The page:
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A Q&A with ATPE's 2021 Elementary Educator of the Year

Association of Texas Professional Educators
Association of Texas Professional Educators

Date Posted: 10/05/2021

The Charles Pickitt Educator of the Year Awards recognize ATPE members who demonstrate exceptional or innovative capabilities in their respective educational fields. This year’s winners were honored during the 2021 ATPE Virtual Summit. 

The 2021 Elementary Educator of the Year Award went to Sally Hunter of Austin ISD. Sally started teaching and became an ATPE member in August 1980 and has taught kindergarten, first, second, third, and fourth grades at schools in Houston and Austin. Most of her career has been spent at Highland Park Elementary. ATPE reached out to Sally to get her thoughts on the future of Texas public education. 

What made you want to be an educator?
I first shared why I decided to become an educator back in 1980 during an interview with a hiring principal. At the time, I told her I loved working with children and knew from watching my mother, who taught kindergarten for 43 years, that teaching was a rewarding career. Those reasons are still true, but I quickly realized my passion for being an educator has much deeper roots. Some of the most important moments in the world take place between teachers and students in classrooms everywhere, every day. My work as an educator allows me to not only experience those moments with my students, but also to influence and encourage other teachers who share powerful moments with students in their own classrooms. 

As a teacher, I have the privilege of teaching the whole child and helping lay the foundation for their life as an adult. I have the opportunity to share observations and experiences with the parents and impact the entire family. I help each student to understand their strengths and how to fully use them. Who could say teachers are not powerful? 

As a teacher, my influence will go on into the future, long after I have retired. These past few years, I have had the great pleasure of teaching across the hall from a talented young man I taught when he was in third grade. Connections with students and families can last a lifetime. Who could say that teaching is not fulfilling? 

As a teacher, I can take the stage and perform if needed. I can burst into song, and 20 voices join me or share laughter over inside jokes. I can give students the stage and witness the amazing fourth-grade year when students are old enough to explore the world but still young enough to love their teacher. I have the joy of helping precious second graders and sharing their wonder in exploring who they are and how they relate to those around them. Who could say that teaching is not fun?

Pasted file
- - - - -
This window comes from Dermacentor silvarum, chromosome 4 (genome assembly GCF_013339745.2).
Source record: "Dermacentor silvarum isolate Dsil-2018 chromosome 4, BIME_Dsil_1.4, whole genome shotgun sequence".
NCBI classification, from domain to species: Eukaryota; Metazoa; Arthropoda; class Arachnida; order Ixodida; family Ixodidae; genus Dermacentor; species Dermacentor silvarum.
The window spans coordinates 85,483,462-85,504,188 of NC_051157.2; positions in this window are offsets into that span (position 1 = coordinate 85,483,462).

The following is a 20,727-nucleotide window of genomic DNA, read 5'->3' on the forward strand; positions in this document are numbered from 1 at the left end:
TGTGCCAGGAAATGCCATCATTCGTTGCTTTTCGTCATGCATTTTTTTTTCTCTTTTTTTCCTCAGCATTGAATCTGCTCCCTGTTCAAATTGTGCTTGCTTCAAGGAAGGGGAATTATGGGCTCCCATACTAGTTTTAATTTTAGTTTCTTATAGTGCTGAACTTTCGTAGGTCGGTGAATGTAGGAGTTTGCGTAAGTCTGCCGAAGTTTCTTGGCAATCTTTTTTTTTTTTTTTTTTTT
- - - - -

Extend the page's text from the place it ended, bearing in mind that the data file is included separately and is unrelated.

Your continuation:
My 40 years of experience confirm that, for me, there is no profession more essential and fulfilling. 

What is your biggest hope for the future of Texas public schools?
I am struck by the reality that schools today require teachers to become skilled performers in an increasingly complex and critical balancing act. Schools are overwhelmed with government mandates, liability-inspired paperwork, overemphasis on high-stakes testing, and the bureaucratic tendency to jump on new ideas and methods simply because they are new. Evaluating schools, teachers, and students has become a checklist of what is easiest to test, rather than what will prepare individual students to become confident, active, productive citizens.                                        

Texas leaders and administrators at every level must refocus priorities to support teachers as they work to restore the balance of their time and energy back on what is most important—teaching students.  Teachers need that support and the freedom to help each individual learner develop crucial connections:

  • Connections to their own strengths through family, culture, and heritage.
  • Connections to the people, struggles, and accomplishments of the past.
  • Connections to the power they have to impact their community, state, and nation.
  • Connections to the future through their own dreams and actions today.

Without these essential connections, students will never reach their full potential or have truly successful and satisfying adult lives, no matter how skilled they become in taking reading, math, and science tests. 

My biggest hope for the future of our public schools is that Texas will empower districts and teachers to tip the instructional scales in students’ favor by creating learning environments in which these connections are inevitable. Teachers who provide the structure and flexibility for students to explore the world and apply their discoveries in creative and meaningful ways. Teachers who train students to work together, build on one another’s ideas, respectfully disagree with one another, and provide supporting evidence for their ideas and perspectives. Teachers who encourage students to set and pursue their own goals while helping them develop strategies to achieve those goals. 

Students must understand themselves and their power in the world before they can begin to understand the rich and amazing possibilities the world has to offer them.